It was more years ago than I care to recount that my friend Mark and I drove down to Kitty Hawk so we could take hang-gliding lessons. We weren’t deluding ourselves that we’d ever really become hang-gliders. What lured us was the idea of a “safe” thrill; we could experience a brief training flight without rising very high above the sand dunes.
(No, that’s not me in the photo. It’s a student flight from the Kitty Hawk Kites online catalog.)
And so we signed up for lessons at Kitty Hawk Kites. First, we took a ground school lesson, in which we were taught the basics of how the glider works. There was a lot of information about pushing the bar away from your body to do certain things, and pulling it toward you, or leaning sideways, to do other things. Frankly, I’ve never even learned to drive a car with manual transmission. Most of that information lodged in my head just long enough for me to nod earnestly to convince the instructor I knew what he was talking about.
Early the next morning, we climbed up to the top of an 80-foot high sand dune at Jockey’s Ridge State Park, along with several other people in our class. One woman was over 70, I remember, but most people were much, much younger.
One by one, we strapped ourselves into the harness that supported a hang-glider above us. The glider on the ground is heavy; it took concentration and help from the instructor to hold it steady. Once prepared, you basically start running toward the edge of the sand dune. The glider catches the air just about the time you run out of sand. Your feet leave the ground, dangling in the open air, and you’re flying on your own, more or less, above the soft sand below.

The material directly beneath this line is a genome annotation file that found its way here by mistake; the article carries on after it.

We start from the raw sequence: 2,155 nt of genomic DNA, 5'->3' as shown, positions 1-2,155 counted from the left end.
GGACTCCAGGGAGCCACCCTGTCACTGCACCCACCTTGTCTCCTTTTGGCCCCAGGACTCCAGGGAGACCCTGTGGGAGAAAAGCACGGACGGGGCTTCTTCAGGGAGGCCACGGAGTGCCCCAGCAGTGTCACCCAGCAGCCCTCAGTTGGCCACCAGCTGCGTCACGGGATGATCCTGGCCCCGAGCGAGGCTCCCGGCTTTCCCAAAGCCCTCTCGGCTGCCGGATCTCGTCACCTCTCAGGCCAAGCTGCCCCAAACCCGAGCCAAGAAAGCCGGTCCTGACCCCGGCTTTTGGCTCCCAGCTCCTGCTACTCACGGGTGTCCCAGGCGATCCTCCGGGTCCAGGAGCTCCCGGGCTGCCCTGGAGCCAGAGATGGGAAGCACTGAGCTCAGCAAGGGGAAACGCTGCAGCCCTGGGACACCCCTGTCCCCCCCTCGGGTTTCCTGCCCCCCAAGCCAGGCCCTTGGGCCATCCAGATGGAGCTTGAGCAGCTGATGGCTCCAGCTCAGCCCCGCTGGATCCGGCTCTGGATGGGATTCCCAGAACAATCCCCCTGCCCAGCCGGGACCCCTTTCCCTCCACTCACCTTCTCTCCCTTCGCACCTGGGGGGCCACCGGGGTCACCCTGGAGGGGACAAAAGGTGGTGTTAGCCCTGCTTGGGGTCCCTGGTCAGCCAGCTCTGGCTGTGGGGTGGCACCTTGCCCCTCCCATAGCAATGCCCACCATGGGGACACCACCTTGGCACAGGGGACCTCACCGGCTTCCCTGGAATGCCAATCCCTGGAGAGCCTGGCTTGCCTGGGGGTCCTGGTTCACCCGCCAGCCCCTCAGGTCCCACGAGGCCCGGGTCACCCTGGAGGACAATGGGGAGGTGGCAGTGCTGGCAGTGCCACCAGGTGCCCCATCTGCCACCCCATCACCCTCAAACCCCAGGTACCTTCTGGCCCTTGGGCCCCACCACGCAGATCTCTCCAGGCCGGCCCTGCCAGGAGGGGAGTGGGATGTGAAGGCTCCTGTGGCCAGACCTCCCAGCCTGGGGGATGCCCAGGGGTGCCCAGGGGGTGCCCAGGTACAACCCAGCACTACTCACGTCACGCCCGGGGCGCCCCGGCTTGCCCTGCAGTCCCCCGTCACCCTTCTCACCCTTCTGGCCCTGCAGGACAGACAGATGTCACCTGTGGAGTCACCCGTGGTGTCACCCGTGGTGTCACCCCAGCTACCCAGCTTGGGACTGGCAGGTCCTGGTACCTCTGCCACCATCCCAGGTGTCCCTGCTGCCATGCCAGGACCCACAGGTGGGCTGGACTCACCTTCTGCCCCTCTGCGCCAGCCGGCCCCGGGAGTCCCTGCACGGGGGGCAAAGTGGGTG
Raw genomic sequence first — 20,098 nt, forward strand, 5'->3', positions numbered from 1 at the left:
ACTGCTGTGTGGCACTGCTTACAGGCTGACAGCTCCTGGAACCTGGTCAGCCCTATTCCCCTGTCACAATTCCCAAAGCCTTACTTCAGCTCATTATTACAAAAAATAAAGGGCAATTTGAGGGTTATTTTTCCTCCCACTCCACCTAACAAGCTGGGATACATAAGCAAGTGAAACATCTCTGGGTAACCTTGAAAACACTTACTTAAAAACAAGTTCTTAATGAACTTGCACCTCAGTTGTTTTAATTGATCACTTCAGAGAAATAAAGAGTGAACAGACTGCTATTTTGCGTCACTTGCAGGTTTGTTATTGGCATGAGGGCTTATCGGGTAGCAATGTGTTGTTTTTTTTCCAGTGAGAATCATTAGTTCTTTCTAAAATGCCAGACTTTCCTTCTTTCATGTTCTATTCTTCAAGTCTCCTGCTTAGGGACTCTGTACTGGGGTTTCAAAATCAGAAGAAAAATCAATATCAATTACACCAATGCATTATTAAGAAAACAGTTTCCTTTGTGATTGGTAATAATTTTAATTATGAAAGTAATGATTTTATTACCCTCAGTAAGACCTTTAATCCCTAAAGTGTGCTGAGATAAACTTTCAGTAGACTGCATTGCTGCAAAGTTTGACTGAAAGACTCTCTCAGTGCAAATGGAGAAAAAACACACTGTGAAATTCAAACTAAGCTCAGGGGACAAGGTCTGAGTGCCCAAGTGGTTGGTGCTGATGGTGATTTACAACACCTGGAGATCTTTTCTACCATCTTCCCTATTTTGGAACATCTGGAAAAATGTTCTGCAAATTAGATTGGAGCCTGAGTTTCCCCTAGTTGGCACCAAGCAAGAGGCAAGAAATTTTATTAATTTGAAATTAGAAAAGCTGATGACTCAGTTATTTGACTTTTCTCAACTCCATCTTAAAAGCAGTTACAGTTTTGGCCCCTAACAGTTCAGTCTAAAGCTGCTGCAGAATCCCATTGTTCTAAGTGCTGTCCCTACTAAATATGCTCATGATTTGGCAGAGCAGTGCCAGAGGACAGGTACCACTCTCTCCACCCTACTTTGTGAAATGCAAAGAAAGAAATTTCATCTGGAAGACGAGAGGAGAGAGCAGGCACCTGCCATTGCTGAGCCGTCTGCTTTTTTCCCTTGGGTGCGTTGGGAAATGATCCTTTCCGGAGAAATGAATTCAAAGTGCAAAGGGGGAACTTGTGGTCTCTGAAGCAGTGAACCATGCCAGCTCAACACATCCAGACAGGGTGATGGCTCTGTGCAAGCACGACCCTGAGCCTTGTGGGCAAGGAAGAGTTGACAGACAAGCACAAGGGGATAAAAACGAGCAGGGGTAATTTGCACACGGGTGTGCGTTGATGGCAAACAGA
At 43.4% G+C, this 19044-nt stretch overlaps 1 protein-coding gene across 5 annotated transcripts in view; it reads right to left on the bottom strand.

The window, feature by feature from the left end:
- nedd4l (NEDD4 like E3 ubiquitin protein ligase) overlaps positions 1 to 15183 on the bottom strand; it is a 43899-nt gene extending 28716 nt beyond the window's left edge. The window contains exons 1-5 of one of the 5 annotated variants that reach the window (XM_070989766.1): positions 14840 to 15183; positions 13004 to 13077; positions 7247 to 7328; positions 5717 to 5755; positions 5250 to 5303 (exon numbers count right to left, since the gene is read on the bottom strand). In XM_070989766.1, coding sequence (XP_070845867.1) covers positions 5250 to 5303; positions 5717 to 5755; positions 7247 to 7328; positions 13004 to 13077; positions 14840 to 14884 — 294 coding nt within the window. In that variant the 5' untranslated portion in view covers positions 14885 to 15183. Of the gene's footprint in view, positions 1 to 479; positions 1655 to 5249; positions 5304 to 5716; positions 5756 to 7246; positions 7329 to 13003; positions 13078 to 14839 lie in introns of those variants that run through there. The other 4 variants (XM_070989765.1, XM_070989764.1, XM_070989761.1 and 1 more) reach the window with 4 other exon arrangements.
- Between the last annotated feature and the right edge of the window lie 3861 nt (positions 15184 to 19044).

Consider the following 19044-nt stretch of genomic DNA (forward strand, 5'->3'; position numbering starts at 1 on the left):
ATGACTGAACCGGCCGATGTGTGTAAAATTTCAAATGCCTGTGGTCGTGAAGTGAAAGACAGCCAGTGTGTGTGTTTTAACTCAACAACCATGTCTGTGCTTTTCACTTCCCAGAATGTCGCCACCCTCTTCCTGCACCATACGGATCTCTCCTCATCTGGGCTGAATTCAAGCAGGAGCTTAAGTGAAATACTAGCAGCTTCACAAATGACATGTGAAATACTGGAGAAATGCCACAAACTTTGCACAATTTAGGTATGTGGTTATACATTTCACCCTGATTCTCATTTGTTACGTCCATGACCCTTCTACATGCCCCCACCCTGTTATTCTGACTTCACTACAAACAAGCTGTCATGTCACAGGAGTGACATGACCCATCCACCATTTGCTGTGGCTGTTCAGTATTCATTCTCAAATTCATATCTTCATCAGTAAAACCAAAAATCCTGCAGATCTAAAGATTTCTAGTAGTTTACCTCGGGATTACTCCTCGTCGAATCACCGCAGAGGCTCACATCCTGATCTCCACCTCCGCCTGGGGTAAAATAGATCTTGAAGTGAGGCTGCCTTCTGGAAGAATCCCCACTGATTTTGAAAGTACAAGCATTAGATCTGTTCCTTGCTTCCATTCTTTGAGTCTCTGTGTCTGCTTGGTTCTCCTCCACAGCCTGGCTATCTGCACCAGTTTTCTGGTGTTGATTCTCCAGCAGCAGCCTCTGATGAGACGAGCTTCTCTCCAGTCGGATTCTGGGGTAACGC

That’s how it’s supposed to go. Once airborne, you do the thing with the bar and try to extend your flight as far as you can before landing gently in the sand. You’re not going far, maybe a couple of hundred yards, but you are definitely flying.
Mark took to the air easily. I, on the other hand, was not a stellar student. Every time my feet left the ground, I laughed hysterically, delighted with the sensation. I laughed, I howled, I giggled. And I forgot every single thing they’d taught me in ground school. Within micro-seconds I’d have bellyflopped onto the sand, having flown maybe..oh…ten feet or so.
The instructors retrieved me and gave me another shot, and another, and another. It became clear to everyone that hang-gliding was not a sport in my future. I just couldn’t master the simple mechanics.
And it absolutely didn’t matter.
Running off the edge of the dunes, feeling that harness lift me off Mother Earth, was plenty for me. I loved every fleeting moment of that magical rise where my feet no longer connected to the ground.
Neither Mark nor I had any intentions of continuing past the flying lessons on the dunes. We’d had our fun, and we drove away grinning.
Now I hear that you can take a tandem hang-glide, a real one, where you’re strapped in with an instructor. THAT just might be in my future next summer.